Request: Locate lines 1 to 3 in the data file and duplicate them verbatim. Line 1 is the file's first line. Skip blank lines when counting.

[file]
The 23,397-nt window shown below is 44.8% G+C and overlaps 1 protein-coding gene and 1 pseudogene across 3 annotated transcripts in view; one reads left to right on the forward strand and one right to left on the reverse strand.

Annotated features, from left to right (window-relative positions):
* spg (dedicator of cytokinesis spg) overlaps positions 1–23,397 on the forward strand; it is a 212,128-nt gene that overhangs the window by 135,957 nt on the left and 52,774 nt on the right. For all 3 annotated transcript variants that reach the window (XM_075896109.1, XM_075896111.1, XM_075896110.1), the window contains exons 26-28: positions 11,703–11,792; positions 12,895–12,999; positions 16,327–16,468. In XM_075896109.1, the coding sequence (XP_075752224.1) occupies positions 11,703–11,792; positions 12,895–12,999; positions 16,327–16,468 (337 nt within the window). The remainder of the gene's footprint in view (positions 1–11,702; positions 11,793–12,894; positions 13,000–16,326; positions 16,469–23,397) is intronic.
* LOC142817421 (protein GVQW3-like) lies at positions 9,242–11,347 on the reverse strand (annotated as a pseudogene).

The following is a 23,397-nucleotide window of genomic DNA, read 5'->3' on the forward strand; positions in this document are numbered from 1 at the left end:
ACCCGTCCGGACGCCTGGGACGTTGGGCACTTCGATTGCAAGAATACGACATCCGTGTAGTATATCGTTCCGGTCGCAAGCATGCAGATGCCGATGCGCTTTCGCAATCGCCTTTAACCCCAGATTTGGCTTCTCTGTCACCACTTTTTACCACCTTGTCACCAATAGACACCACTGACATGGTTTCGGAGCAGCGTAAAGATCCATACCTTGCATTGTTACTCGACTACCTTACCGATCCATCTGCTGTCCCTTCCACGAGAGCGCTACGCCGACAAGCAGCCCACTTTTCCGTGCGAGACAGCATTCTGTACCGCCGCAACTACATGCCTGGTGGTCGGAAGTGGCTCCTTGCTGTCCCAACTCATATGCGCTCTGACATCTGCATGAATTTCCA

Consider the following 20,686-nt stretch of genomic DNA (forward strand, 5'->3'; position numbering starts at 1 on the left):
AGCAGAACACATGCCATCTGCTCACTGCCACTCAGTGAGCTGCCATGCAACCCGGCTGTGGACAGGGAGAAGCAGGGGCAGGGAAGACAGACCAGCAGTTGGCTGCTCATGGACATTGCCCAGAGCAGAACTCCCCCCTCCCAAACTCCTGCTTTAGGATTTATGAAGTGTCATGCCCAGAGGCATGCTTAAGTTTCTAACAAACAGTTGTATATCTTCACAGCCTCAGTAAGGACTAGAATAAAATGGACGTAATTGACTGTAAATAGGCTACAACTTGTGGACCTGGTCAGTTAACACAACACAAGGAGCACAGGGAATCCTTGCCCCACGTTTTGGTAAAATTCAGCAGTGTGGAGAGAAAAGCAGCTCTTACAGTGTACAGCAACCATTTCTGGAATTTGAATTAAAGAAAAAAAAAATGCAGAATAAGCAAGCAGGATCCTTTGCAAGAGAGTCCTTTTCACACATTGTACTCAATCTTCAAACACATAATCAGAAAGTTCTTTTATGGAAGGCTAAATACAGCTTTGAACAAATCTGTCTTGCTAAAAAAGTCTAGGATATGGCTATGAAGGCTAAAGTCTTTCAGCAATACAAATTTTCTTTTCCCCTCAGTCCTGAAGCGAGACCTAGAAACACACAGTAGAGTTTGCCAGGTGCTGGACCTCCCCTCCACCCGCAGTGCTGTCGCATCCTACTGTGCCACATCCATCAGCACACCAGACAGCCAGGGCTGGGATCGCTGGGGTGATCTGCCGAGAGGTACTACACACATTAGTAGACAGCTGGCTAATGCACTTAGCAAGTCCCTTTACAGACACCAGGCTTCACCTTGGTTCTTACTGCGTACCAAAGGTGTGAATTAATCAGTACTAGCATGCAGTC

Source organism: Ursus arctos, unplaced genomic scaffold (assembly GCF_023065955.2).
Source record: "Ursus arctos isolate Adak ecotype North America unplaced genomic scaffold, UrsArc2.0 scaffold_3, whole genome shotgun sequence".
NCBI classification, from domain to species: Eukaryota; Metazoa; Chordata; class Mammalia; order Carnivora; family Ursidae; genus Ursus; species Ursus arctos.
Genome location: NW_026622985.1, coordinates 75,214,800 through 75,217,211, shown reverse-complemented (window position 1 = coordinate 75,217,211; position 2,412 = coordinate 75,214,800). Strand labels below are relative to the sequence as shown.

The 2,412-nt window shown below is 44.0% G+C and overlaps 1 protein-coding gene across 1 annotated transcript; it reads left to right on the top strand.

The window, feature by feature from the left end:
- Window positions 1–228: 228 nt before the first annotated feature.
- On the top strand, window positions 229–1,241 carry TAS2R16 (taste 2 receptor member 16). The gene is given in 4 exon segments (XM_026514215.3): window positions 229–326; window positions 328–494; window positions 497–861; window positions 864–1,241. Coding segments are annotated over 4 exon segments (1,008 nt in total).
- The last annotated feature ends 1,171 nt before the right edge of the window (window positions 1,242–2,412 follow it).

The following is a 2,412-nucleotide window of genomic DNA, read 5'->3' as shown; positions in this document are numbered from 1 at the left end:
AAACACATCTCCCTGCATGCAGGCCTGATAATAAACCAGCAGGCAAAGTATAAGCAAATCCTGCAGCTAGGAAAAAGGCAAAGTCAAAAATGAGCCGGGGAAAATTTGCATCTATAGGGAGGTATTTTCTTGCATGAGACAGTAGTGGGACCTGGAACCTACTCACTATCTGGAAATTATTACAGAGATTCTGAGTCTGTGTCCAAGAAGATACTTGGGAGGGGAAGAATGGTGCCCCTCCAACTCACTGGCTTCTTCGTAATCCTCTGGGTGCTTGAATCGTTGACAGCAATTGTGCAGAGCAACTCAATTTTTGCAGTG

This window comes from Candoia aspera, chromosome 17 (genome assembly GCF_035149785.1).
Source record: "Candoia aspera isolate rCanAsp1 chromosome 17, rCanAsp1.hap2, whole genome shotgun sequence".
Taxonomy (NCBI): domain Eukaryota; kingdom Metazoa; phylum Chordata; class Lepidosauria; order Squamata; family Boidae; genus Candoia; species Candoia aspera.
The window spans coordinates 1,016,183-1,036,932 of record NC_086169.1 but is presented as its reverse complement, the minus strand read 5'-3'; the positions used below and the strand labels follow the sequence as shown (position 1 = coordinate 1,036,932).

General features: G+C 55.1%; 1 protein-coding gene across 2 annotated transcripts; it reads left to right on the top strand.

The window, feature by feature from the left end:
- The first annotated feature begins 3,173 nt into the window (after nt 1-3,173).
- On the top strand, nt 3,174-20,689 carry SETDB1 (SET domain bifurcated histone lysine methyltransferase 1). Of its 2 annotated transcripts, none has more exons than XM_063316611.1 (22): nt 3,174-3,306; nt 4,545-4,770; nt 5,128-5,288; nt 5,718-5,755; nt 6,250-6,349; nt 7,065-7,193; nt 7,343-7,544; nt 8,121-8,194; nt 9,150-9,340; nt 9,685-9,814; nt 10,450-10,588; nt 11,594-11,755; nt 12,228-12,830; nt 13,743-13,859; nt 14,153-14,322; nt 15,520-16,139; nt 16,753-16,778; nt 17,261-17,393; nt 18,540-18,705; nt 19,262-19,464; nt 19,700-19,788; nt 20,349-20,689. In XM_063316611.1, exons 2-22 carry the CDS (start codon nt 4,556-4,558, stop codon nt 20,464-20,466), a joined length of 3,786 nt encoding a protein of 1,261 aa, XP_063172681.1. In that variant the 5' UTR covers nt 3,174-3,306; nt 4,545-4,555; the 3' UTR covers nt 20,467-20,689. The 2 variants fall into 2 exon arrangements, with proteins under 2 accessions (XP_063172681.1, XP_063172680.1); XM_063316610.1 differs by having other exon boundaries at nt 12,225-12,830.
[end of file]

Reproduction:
The 23,397-nt window shown below is 44.8% G+C and overlaps 1 protein-coding gene and 1 pseudogene across 3 annotated transcripts in view; one reads left to right on the forward strand and one right to left on the reverse strand.

Annotated features, from left to right (window-relative positions):
* spg (dedicator of cytokinesis spg) overlaps positions 1–23,397 on the forward strand; it is a 212,128-nt gene that overhangs the window by 135,957 nt on the left and 52,774 nt on the right. For all 3 annotated transcript variants that reach the window (XM_075896109.1, XM_075896111.1, XM_075896110.1), the window contains exons 26-28: positions 11,703–11,792; positions 12,895–12,999; positions 16,327–16,468. In XM_075896109.1, the coding sequence (XP_075752224.1) occupies positions 11,703–11,792; positions 12,895–12,999; positions 16,327–16,468 (337 nt within the window). The remainder of the gene's footprint in view (positions 1–11,702; positions 11,793–12,894; positions 13,000–16,326; positions 16,469–23,397) is intronic.